Port Moody, BC turned waste collection back into a public service in 2008
PUBLIC SERVICES JUST WON’T DIE. No matter how hard politicians work to impose privatization on us. Reality continues to prove privatization is a bust.
Privatization cannot, and does not, provide us with the range and quality of services we want, need and deserve. A good proof of that is the fact many are abandoning privatization in favour of a return to public administration and delivery of public services.
Hamilton first to bail on privatization
When Hamilton City Council agreed in 1994 to a public private partnership to privatize its water and waste water services, it was widely considered to have one of the best services in the country. But over the next decade, things went from bad to worse. Under private ownership, the water and waste water service cut staff, causing a decline in service quality.
Due to the wording of the privatization contract, the city even had to pay out fines when sewage spills were caused by the private operator’s cost-cutting.
When the contract came up for renewal in 2004, the city council decided enough was enough, and took the service back under municipal control. At the time, it was the first decision of its kind in Canada.
Three years later, with the water and waste water services firmly back under public control, the city stated that it had avoided paying out incentives to private operators of more than $75,000. Moreover, the city-run service proved much more efficient, costing around $500,000 less than the original maintenance budget.
Award-wining return to public ownership
In 1998, the city council in Port Moody, British Columbia, decided to outsource its solid waste collection service. A trade union-backed study advised against it. The unions emphasized the loyalty of city employees. The council privatized the service anyway.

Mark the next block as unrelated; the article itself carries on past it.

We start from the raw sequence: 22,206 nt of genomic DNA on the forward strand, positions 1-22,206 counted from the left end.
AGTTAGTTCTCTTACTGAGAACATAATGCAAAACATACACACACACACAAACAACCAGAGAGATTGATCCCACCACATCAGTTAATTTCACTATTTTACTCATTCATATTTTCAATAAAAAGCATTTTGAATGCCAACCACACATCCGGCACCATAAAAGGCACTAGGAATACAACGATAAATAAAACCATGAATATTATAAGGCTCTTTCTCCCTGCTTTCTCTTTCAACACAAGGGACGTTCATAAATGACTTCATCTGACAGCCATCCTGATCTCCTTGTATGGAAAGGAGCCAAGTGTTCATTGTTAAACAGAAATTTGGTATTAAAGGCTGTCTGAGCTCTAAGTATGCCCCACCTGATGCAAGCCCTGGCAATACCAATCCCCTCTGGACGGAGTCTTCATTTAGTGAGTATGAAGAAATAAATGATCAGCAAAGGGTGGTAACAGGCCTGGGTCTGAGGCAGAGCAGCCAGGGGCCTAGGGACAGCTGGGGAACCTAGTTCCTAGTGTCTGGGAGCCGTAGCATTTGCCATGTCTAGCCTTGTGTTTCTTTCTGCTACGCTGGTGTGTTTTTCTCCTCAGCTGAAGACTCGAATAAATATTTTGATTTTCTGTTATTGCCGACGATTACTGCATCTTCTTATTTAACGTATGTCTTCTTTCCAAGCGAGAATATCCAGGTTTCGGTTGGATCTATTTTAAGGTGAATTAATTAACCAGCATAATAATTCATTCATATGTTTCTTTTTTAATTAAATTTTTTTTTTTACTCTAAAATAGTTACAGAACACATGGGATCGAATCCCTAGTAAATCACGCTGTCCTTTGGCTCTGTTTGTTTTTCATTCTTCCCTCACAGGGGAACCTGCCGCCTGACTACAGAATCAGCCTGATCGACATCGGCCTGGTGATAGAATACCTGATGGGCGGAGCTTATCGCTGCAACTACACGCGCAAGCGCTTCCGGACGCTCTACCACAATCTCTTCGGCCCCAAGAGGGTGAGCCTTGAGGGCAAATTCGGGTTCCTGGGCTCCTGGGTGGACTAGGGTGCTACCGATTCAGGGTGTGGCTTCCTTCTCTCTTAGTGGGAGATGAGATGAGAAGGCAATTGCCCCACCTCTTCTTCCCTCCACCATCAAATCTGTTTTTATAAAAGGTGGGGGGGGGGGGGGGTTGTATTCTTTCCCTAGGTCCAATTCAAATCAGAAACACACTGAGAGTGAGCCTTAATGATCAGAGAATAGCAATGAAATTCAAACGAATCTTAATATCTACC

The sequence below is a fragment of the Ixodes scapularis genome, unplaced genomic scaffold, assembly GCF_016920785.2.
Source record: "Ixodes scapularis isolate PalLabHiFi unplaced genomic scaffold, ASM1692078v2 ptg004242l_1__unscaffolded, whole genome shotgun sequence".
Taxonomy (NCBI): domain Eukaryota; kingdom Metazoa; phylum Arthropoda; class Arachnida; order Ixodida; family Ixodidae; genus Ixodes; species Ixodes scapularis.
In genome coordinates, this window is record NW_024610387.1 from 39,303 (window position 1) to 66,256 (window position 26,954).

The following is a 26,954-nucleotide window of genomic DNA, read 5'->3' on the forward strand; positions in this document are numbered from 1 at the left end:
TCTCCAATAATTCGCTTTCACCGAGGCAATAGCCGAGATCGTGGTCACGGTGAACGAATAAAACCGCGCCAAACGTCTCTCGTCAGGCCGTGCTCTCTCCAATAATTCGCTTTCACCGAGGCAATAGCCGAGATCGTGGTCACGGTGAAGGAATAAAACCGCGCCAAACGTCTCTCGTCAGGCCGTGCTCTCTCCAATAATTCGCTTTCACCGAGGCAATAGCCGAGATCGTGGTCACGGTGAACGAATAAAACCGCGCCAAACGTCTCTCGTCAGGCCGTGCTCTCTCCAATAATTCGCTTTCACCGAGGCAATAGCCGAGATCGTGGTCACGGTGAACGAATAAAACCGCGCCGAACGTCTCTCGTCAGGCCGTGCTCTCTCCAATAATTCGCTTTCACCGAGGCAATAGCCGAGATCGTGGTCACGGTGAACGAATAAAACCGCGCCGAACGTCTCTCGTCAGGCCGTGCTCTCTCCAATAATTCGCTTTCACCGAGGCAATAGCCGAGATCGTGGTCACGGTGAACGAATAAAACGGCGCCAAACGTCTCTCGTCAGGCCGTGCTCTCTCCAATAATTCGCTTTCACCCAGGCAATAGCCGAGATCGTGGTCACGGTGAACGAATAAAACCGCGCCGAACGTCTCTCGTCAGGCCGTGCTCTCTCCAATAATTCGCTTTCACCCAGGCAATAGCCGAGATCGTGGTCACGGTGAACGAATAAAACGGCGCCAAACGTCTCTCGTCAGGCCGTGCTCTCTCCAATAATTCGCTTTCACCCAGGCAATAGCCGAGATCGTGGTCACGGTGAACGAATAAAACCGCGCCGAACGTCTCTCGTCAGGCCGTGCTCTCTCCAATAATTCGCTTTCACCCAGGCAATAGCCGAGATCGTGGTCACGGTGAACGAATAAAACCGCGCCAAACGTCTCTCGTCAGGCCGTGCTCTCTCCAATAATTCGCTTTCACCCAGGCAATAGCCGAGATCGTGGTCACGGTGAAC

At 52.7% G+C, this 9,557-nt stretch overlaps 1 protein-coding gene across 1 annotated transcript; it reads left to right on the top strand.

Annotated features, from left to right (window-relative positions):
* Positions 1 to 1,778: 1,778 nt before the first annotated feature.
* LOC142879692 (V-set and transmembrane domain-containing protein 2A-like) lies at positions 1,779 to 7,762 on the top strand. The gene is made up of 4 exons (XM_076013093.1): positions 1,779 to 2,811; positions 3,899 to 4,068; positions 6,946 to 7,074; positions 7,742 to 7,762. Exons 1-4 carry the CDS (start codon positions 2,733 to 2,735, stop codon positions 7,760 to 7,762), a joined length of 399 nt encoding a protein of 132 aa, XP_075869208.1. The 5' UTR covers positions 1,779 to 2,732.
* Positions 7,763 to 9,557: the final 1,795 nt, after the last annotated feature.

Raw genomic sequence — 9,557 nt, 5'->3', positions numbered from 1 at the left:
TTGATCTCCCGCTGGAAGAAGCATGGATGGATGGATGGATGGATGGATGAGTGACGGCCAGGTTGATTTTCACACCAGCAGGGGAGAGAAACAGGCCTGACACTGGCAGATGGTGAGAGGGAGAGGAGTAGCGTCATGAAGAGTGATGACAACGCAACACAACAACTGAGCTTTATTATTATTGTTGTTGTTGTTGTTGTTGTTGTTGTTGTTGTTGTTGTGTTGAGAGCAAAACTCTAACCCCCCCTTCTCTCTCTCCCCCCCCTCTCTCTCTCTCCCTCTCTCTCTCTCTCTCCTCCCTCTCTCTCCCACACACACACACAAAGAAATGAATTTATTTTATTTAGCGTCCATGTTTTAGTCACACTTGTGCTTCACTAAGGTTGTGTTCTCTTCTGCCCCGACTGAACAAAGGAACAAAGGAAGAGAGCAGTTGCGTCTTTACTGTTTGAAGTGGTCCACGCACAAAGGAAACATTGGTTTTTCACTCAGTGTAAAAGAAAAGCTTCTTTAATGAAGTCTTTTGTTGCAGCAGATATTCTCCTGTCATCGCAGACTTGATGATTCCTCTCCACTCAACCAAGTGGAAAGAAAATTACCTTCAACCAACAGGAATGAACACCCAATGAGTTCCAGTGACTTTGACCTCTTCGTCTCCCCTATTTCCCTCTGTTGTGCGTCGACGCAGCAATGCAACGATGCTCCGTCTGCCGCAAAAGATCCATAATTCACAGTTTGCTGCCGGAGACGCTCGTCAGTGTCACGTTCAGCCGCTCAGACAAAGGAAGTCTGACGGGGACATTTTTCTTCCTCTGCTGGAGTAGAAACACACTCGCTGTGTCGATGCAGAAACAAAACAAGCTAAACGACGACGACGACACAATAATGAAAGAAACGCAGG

By 2008, public frustration with the private operator was mounting. Service quality had dropped, recycling targets were being missed, and costs were skyrocketing.
The city responded by launching a collaborative project with the Canadian Union of Public Employees to take solid waste collection back under public control. The improvements were dramatic.
Waste diversion rose rapidly from less than 50 percent when the service was privately run to more than 75 percent under public ownership. The publicly-run service also won an award from the Solid Waste Association of North America for its educational work among residents.
Fifteen-year privatization revoked in year two
In 2013, The Regional Municipality of Wood Buffalo, which includes Fort McMurray, Alberta, awarded private operator Top Transit a 15-year contract for Fort McMurray’s transit service.
Within two years, the municipality was forced to invoke a 90-day termination clause, when a report revealed that Top Transit had failed to adhere to staffing requirements. The company had also provoked a large number of customer complaints and had failed to build a bus facility. The municipality also stated that Top Transit had not maintained the fleet well enough to allow buses to run “efficiently and safely.”
Robert Kirby, Wood Buffalo’s director of public works, stressed that the decision to take the transit system into public hands wasn’t primarily about cutting costs. “This allows us to control the revenue stream and put money back into the local transit system,” he stated. “We live in Fort McMurray, we’re part of the community, and we understand what the community’s needs are.”
Even Top Transit employees liked the decision. They were able to transfer to become municipal workers.
These examples from across Canada demonstrate that possibilities for protecting, preserving and even recovering public services exist.
The examples for this article were taken from the report “Back in House: Why Local Governments are Bringing Services Home,” which was funded by CUPE in 2016. The full report can be downloaded here.